With the difficulty in recruiting today, especially within the analytics and data science space, you need every advantage that you can get. As a result, focusing candidates on a mission-driven opportunity rather than on a task-focused job is an effective recruiting strategy. I’ll explain here what a mission-driven focus means in a recruiting context and why it is more important than ever.
Many People Today Are Looking for More Than a Paycheck
Today’s younger generation has a different outlook than those before them when it comes to job priorities. Right from the start of their career, many 20- and 30-somethings are looking for more than just monetary compensation. They also want to work for a company where they feel like there is an underlying mission that they can get behind. Interesting data, novel analytics, and a big paycheck still get attention, of course. But today, an equally important— if not more important— factor for many young candidates is to have a mission to accompany those other factors. Many older candidates have come around to this view as well.
The concept of a mission doesn’t have to be as grand as “we’re saving the world.” But it does need to be more than “help us maximize clicks.” When recruiting, you’ll have more success if you help candidates see how their work will help their community and make them feel like they are contributing something more than simply their time and effort during business hours.
The idea of mission-driven recruiting was roundly supported by a group of analytics executives in a recent private event I attended. In fact, multiple participants said that they have already been pivoting their positioning to a more mission-driven focus that will appeal to candidates, especially younger ones, for whom a mission is now a vital decision criterion.
Defining A Mission-Driven Focus
Luckily, I believe that many companies can explain what they do from more of a mission-driven lens than they currently do. With some thought, you can develop a mission-driven narrative about your company, as well as the analytics that your organization does. Recruiting is in large part a marketing effort; and as with any marketing effort, how your jobs are positioned and described can make a huge difference in how they are perceived. Let’s look at a few examples of classic task-focused descriptions of a job and how to refocus on a mission-driven description instead.
Example 1: An Agricultural Equipment Company
- Task-focused description: You’ll analyze sensor data to optimize equipment operation. You’ll also work to operationalize image analytics to lower costs by enabling real-time targeting of water, pesticide, and herbicide as equipment moves through fields.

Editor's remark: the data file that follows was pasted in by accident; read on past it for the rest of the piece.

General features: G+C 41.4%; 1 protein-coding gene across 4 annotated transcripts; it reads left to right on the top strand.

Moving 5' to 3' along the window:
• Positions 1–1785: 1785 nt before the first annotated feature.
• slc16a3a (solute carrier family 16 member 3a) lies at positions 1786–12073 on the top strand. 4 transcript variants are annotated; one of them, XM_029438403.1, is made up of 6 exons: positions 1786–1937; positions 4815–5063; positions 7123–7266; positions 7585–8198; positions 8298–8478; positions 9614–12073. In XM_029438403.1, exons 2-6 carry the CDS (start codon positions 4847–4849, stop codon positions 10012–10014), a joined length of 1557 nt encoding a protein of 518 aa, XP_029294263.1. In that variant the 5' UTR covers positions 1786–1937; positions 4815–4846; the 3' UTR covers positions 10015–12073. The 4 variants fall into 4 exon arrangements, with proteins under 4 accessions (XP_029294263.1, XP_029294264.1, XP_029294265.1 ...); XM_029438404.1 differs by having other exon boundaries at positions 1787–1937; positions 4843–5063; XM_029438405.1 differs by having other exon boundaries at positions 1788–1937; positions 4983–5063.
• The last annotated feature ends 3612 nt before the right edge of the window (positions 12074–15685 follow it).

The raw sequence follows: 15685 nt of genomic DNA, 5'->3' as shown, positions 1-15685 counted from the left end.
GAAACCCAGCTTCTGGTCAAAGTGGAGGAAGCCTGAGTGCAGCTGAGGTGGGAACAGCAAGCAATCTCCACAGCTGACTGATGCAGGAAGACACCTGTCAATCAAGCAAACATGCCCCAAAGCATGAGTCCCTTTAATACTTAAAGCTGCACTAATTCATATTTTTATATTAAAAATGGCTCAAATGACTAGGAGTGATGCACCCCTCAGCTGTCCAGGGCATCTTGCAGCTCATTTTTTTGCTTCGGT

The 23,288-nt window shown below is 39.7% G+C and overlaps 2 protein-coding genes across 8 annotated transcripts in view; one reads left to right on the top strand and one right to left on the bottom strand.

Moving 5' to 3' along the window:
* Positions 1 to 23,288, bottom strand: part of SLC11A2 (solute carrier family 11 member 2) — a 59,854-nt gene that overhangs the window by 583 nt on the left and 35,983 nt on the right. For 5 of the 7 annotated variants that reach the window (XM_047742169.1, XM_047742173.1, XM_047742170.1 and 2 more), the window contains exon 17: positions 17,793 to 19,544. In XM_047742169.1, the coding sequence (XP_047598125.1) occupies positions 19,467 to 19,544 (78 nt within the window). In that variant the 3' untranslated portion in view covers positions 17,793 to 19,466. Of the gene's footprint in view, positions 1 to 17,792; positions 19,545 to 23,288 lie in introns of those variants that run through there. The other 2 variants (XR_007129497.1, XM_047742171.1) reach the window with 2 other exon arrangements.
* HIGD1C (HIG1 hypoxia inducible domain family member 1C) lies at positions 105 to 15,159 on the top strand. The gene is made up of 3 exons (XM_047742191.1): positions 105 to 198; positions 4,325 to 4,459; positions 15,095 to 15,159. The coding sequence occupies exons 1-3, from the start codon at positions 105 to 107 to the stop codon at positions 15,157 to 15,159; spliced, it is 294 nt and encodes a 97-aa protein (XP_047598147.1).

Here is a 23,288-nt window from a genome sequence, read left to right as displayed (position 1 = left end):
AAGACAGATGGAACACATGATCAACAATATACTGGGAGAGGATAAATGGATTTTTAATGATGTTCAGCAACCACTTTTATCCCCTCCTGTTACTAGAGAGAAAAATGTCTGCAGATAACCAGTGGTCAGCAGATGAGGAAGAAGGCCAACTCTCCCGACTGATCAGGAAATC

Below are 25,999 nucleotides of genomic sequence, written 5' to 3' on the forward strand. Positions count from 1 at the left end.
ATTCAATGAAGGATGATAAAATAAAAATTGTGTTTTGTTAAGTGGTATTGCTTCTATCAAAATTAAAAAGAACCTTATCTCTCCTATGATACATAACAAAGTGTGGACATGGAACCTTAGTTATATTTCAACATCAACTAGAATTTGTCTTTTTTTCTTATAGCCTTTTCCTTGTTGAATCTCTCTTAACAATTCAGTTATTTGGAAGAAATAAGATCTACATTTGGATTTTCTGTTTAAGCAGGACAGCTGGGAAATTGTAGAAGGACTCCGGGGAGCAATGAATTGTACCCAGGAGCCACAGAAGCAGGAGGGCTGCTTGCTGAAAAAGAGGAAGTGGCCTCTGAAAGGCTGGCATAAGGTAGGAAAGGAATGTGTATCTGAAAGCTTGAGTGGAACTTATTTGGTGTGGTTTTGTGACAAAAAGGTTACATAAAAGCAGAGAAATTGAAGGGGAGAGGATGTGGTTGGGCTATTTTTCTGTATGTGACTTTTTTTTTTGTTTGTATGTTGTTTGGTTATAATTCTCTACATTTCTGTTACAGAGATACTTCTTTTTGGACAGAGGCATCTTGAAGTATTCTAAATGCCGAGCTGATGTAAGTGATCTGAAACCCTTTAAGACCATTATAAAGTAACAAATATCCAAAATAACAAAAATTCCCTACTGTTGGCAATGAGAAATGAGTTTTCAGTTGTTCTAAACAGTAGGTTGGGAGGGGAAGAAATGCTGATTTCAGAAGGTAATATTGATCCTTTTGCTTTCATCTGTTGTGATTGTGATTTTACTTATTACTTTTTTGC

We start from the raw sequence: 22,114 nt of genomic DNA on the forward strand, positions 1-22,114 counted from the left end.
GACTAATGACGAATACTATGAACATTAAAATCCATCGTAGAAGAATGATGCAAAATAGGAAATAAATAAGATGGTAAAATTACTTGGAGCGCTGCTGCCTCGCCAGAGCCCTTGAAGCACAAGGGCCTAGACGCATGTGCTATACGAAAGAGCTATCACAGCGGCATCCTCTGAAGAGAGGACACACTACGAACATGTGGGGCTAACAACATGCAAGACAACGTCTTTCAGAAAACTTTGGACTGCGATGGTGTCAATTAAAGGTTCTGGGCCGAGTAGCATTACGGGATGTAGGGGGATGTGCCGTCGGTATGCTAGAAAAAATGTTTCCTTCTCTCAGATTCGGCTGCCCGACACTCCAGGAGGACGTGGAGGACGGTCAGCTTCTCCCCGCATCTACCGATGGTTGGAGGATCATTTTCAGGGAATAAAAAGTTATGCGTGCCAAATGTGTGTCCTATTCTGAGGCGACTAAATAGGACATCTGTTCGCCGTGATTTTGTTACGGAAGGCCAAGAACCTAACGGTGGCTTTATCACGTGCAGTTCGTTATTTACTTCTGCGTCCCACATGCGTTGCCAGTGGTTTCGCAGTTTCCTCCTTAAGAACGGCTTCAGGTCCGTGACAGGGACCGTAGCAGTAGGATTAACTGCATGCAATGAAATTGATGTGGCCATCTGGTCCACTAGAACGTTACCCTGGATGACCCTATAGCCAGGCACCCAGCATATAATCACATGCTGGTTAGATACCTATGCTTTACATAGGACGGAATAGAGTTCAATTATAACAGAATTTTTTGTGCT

- Mission-driven description: You’ll help us better feed a growing population by making fields more productive while simultaneously enabling decreased, more efficient use of pesticides and herbicides. You’ll also help optimize equipment operation to minimize fuel usage.
Example 2: An Electric Vehicle Company
- Task-focused description: You’ll help to maximize battery charging and drawdown through a detailed analysis of sensor data from vehicle operations. You’ll also work on artificial intelligence models that identify various threats, obstacles, and objects that vehicles must react to.
- Mission-driven description: You’ll help make self-driving electric vehicles a large-scale reality while also helping to maximize energy efficiency and reduce traditional fuel usage.
Example 3: A Restaurant Chain
- Task-focused description: You’ll help to optimize our kitchen processes to get food out faster. You’ll also help to analyze the performance of menu items so that we can invest in the right items. Last, you’ll examine alternative food packaging options to reduce costs.
- Mission-driven description: You’ll help us to streamline delivery of the food people want, while working to find more environmentally friendly packaging that we can adopt. This will enable us to provide families with a healthy, fast meal that they can enjoy together.
Mission-Driven Is A Mindset, Not Just Semantics
The negative way to look at the above examples is to say that the mission-driven descriptions are “just spin.” However, I would argue that shifting these descriptions goes well beyond spin. It is commonly accepted that one’s attitude and outlook significantly impact one’s happiness. If an organization can embrace a more positive mission-driven vision and focus its employees on it every day, that positive energy will be contagious. When a candidate comes in for an interview, they’ll see that people aren’t just reciting the words, but that they are truly excited to pursue the mission they’re describing.
I would hold up Chick-fil-A as a premier example of this concept. They have been successful because their employees are consistently more friendly and efficient than the competition. This is no accident, as Chick-fil-A focuses heavily on customer experience and not just getting food out fast. The Chick-fil-A experience is better than most fast food experiences because the employees’ intentional focus on, and belief in, their mission is contagious and visible.
Most organizations can offer candidates a much more compelling mission-driven vision than they do today. Focusing more on a mission will help make current employees more engaged while enabling the company to appeal better to potential hires, especially younger ones, for whom a mission is important. You’ve got nothing to lose - and a lot to gain - by changing how you think about, and market, your job opportunities to take on more of a mission-driven focus.
Originally published by the International Institute for Analytics